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$76 million could fix Colorado’s youth mental health system, study finds as kids are sent out of state for care

“We don’t do this to kids with cancer.” Residential treatment centers for youth have warned for years that they’re headed for collapse.

Statue figures of children playing outside the Mount Saint Vincent home pictured on Wednesday, April 21, 2021, in Denver, CO. (Hugh Carey, Special to The Colorado Sun)
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The operators of Colorado’s youth residential treatment centers, where children with the most acute mental health struggles go to recover, have warned for years that the system could fall apart without more funding.

There are signs it’s happening now. 

Suicidal kids are waiting weeks, sometimes months, in hospital emergency rooms for a bed at a treatment center. Child welfare caseworkers are sleeping in county buildings or hotel rooms with children and teens when they can find no safe place for them to go. Dozens of kids are going to treatment centers out of state because Colorado’s options are so slim. And the Colorado centers that have stayed open are often overwhelmed, and spend hours each day chasing after children and teens who run away

More than 1,000 beds, and 44 youth treatment centers, have closed since 2007. Of the 40 centers left in Colorado, only a handful are willing to take young people with the most severe mental and behavioral health problems. 

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A coalition that includes not just the treatment centers but Children’s Hospital Colorado and county human service directors is pointing toward a solution, one put in the works last year by the legislature’s Joint Budget Committee. They are on a lobbying campaign to get lawmakers and Gov. Jared Polis to act on an actuarial study that found it would cost $76 million to fully fund Colorado’s residential centers for children with severe mental health needs.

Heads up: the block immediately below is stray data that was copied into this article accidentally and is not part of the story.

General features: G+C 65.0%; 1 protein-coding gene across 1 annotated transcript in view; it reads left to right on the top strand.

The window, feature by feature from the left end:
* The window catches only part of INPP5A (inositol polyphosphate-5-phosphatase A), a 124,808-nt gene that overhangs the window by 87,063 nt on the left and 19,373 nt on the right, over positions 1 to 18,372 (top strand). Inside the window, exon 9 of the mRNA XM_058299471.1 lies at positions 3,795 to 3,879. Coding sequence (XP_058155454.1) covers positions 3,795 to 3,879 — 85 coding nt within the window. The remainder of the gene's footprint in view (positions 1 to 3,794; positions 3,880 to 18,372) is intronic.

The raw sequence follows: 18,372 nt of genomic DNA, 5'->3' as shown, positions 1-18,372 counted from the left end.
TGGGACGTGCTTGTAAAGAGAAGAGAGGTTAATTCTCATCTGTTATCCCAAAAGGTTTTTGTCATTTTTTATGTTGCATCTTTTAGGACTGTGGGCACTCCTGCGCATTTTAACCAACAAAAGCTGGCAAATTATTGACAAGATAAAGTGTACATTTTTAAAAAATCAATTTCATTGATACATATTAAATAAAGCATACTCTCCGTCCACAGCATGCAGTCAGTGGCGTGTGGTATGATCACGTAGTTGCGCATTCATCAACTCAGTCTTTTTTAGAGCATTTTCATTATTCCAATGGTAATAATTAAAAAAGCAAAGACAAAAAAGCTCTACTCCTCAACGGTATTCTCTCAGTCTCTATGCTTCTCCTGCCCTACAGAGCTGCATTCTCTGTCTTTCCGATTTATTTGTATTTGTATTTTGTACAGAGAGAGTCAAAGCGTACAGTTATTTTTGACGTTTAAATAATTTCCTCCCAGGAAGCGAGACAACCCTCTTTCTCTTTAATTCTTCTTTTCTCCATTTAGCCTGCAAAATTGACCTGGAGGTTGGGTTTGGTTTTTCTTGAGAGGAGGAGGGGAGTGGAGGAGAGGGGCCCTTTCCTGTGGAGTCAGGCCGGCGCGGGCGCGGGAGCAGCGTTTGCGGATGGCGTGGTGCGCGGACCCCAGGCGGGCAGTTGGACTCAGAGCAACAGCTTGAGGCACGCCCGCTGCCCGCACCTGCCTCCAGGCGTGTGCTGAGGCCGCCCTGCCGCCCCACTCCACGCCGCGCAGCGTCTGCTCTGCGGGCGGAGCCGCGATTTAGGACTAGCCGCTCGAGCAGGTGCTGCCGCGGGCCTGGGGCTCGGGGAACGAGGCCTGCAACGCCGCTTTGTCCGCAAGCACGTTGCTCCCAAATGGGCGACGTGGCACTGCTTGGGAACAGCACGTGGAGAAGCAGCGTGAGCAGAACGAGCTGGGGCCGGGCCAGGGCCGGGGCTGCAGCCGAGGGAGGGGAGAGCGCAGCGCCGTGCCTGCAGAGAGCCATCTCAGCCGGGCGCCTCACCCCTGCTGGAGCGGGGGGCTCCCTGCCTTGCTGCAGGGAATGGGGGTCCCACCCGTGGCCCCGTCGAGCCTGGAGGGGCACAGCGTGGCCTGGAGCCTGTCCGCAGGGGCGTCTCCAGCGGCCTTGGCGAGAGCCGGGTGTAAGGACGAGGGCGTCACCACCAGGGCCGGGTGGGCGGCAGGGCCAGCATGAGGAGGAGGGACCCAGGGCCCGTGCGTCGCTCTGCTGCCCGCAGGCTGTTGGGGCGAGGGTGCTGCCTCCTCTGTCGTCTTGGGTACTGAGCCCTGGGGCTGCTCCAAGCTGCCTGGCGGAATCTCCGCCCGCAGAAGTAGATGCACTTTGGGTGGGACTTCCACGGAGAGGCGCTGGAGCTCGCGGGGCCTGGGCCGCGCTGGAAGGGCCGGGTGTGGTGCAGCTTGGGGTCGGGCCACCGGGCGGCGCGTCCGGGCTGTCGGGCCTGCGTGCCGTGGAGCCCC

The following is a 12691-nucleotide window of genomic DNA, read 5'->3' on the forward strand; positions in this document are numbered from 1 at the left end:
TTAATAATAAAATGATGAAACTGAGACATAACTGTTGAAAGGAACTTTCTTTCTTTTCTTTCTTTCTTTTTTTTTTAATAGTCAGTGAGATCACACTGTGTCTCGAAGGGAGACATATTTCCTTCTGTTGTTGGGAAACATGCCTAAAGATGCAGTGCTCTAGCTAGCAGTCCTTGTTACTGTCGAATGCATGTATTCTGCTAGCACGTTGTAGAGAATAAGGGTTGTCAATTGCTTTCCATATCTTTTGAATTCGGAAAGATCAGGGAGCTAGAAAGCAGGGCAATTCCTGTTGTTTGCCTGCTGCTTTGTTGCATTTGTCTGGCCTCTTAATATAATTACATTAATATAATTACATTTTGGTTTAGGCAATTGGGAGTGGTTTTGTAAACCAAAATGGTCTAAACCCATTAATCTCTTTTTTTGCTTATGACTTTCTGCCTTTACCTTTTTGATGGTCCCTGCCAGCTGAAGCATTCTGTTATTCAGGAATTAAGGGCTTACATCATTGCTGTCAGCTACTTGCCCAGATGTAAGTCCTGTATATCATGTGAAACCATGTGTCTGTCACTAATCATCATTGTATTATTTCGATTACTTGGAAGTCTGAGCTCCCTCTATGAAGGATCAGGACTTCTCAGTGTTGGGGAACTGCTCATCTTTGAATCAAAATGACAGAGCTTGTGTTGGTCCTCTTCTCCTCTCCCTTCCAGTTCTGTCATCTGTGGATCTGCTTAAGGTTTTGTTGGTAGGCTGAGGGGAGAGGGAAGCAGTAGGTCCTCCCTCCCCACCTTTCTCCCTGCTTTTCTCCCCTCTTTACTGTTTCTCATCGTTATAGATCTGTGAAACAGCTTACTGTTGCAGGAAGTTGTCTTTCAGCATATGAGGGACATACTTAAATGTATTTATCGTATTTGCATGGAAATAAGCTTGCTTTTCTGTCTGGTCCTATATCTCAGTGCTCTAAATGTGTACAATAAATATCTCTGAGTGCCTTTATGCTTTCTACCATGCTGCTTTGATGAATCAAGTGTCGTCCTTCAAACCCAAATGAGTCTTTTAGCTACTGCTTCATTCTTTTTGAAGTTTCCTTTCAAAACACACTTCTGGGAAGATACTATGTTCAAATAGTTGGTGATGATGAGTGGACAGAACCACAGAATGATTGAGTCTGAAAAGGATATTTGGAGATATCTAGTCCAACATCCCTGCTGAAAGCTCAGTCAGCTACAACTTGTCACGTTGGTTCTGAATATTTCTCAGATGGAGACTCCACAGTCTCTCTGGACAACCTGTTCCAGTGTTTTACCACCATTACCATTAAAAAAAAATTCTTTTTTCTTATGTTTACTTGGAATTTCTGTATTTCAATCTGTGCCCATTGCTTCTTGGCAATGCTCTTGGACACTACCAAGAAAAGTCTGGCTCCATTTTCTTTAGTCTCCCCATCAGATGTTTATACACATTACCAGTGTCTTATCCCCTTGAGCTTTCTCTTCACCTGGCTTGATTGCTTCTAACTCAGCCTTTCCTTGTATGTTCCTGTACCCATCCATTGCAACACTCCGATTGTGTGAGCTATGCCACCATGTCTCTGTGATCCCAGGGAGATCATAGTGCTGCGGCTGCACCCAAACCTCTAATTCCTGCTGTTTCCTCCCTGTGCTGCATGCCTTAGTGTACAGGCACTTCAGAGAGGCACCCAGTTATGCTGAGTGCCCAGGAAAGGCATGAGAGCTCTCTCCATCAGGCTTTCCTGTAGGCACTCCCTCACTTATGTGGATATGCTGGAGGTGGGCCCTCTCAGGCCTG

“We know what it would cost and it’s a lot of money,” said Becky Miller Updike, director of the Colorado Association of Family and Children’s Agencies, which represents some of the largest youth residential centers in the state. “And we need to pony up and figure out how to put it into place so we can build the continuum.”

The Joint Budget Committee passed a package of five bills last year intended to provide funding for kids with the most intense needs and, as a committee staffer who wrote the bills said then, to “keep the current system stabilized so it doesn’t fall apart.” The legislation ordered up a two-part actuarial study, the first half of which tallied $76 million needed for salaries and treatment. 

But the money wasn’t included in the governor’s budget request this year, though he did set aside $12 million in emergency discretionary funding to create 45 new youth residential center beds in the state. 

A playground at Tennyson Center for Children, which provides services for foster children in northwest Denver. Tennyson closed its residential program in 2021. (Eric Lubbers, The Colorado Sun)

Residential centers are now looking to lawmakers, including the governor’s Behavioral Health Task Force — which is recommending how to spend $450 million in federal coronavirus aid. The panel has tagged at least $110 million for children and families, though it’s unclear so far how much might go to residential centers. Some of the funds are earmarked specifically for residential treatment, including a 16-bed youth neuro-psychiatric center at Fort Logan. 

Without a drastic boost, youth treatment centers can only try to stay afloat, not help pull kids out of crisis, Updike told a panel of lawmakers on the House human services committee. The daily rates the state pays to the centers to care for kids in the child welfare system aren’t high enough that the centers can afford appropriate salaries for their workers, she said. 

Staff working with young people with volatile behavior issues, and dangerous mental health issues including suicide attempts and cutting, are making hourly wages on par with Target and Walmart, Updike said.

Instead of county child protection workers and hospital staff begging for any available bed, Colorado needs a system in which caseworkers could describe a kid’s particular needs and the state could offer a list of options.